In the same way, think about where you submit where your stories. If you want people to take your work seriously, you also need to take it seriously. Sometimes that means not submitting to certain places. Sure, a specific market could publish your story, but should they? After the rush that comes from an acceptance, will you be happy to have your story published there? If so, great. If you think you might regret it – either because you never like the stories they publish, or you don’t find them professional, or for whatever other reason – then you probably shouldn’t publish with them. There are a lot of markets out there, and not all of them are good for you or your work.
AA: You’re also a writer. What do you do to keep a balance between writing, editing, and the rest of your life? Any new projects coming up?
DP: With difficulty, honestly. Working with books is my job as well as my hobby/passion. I tend to ramble on about book and projects a good deal. As far as new projects, I have an anthology of original cross-genre fairy tales which I co-edited with Navah Wolfe called The Starlit Wood coming out in October 2016 from Saga Press. The book features an all-star list of contributors, including Naomi Novik, Garth Nix, Seanan McGuire, Aliette de Bodard, Catherynne M. Valente, and many others. Navah and I are already hard at work on another anthology, due for a 2017 release. In terms of my own writing, I have a story about settler-period Peterborough involving a green man forthcoming in a Canadian anthology, but I can’t share the details yet.
AA: Do you get to talk much with other writers and editors to compare notes, have constructive critique reviews, and brainstorm new ideas?
DP: Frequently, yes. It’s one of the pleasure of working in this industry: a lot of writers and editors enjoy talking about new projects, the state of the industry, and books and the like. Fortunately for me, many of my close friends are also writers and editors, so we have a great deal to discuss on a regular basis. There tends to be a lot of collaboration and mutual support.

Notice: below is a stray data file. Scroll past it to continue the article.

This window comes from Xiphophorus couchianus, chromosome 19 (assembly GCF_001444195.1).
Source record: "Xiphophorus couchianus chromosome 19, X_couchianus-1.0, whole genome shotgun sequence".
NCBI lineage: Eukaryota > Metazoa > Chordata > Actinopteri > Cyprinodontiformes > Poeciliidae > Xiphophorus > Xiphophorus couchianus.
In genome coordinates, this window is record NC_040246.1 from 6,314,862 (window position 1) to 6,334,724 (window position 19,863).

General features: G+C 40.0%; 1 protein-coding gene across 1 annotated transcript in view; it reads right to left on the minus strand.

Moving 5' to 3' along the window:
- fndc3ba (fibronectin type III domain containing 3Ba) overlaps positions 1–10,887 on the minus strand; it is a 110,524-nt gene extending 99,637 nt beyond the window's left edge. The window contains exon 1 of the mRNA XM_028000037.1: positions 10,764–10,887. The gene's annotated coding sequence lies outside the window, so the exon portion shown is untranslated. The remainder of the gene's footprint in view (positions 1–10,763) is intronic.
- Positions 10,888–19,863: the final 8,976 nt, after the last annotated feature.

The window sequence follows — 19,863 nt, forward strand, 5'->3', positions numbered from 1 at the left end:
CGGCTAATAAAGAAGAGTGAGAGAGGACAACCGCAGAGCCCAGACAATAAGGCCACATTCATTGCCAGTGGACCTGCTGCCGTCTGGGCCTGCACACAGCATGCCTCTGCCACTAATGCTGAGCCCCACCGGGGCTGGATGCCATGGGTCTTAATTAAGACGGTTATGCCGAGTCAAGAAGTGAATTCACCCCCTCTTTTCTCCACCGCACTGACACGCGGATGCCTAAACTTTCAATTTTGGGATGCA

AA: How have you and your work grown and changed over time?
DP: On the editing side, I started out as an editorial assistant to Ann VanderMeer for Weird Tales, the world’s oldest fantasy/horror magazine. I’d say that my vision of the field has increased drastically over the years working with her, and Ann and her husband Jeff’s championing of international fiction and favoring of cross-pollination has had a direct impact on how I edit.
As for my own writing, I enjoy reading non-traditional narrative structures and in the last few years I’ve started experimenting with writing them. It’s resulted in what I consider to be my best stories. Years ago I first read Leena Krohn’s gorgeous book Tainaron: Mail From Another City, and it was a revelation to me. The book consists of vignettes, prose-poetry, and very little plot, and it is the most beautiful thing I’ve ever read. Back then I was mostly writing and publishing poetry, but my love of that book helped me take some of what I was doing with poetry and apply it to fiction.
We’ll break here in talking with Dominik.
Join us next time when he talks about the writing process.
You can support Dominik and our community by getting your copy of Clockwork Canada here.